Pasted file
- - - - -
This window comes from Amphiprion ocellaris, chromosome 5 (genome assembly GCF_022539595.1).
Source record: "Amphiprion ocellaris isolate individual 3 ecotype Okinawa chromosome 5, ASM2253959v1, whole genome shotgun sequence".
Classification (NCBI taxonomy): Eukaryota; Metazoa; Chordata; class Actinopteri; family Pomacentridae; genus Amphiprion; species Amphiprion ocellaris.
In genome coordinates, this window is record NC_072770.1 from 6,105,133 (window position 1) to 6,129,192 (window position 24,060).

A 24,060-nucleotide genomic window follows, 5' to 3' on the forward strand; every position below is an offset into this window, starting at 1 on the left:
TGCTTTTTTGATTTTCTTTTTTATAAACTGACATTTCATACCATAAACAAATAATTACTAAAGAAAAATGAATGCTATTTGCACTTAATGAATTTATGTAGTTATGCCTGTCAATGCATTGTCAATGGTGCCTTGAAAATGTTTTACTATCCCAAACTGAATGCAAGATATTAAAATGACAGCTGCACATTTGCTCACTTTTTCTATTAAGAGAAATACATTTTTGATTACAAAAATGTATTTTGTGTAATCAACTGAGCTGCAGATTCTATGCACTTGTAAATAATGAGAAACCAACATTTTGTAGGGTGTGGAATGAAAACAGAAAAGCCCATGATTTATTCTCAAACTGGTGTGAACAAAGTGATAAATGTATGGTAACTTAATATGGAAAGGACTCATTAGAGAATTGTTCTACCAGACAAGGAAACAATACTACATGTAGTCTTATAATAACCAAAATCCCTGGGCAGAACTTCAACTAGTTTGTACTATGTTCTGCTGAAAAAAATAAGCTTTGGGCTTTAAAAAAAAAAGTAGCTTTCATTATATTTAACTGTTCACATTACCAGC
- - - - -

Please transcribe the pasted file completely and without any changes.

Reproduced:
This window comes from Amphiprion ocellaris, chromosome 5 (genome assembly GCF_022539595.1).
Source record: "Amphiprion ocellaris isolate individual 3 ecotype Okinawa chromosome 5, ASM2253959v1, whole genome shotgun sequence".
Classification (NCBI taxonomy): Eukaryota; Metazoa; Chordata; class Actinopteri; family Pomacentridae; genus Amphiprion; species Amphiprion ocellaris.
In genome coordinates, this window is record NC_072770.1 from 6,105,133 (window position 1) to 6,129,192 (window position 24,060).

A 24,060-nucleotide genomic window follows, 5' to 3' on the forward strand; every position below is an offset into this window, starting at 1 on the left:
TGCTTTTTTGATTTTCTTTTTTATAAACTGACATTTCATACCATAAACAAATAATTACTAAAGAAAAATGAATGCTATTTGCACTTAATGAATTTATGTAGTTATGCCTGTCAATGCATTGTCAATGGTGCCTTGAAAATGTTTTACTATCCCAAACTGAATGCAAGATATTAAAATGACAGCTGCACATTTGCTCACTTTTTCTATTAAGAGAAATACATTTTTGATTACAAAAATGTATTTTGTGTAATCAACTGAGCTGCAGATTCTATGCACTTGTAAATAATGAGAAACCAACATTTTGTAGGGTGTGGAATGAAAACAGAAAAGCCCATGATTTATTCTCAAACTGGTGTGAACAAAGTGATAAATGTATGGTAACTTAATATGGAAAGGACTCATTAGAGAATTGTTCTACCAGACAAGGAAACAATACTACATGTAGTCTTATAATAACCAAAATCCCTGGGCAGAACTTCAACTAGTTTGTACTATGTTCTGCTGAAAAAAATAAGCTTTGGGCTTTAAAAAAAAAAGTAGCTTTCATTATATTTAACTGTTCACATTACCAGC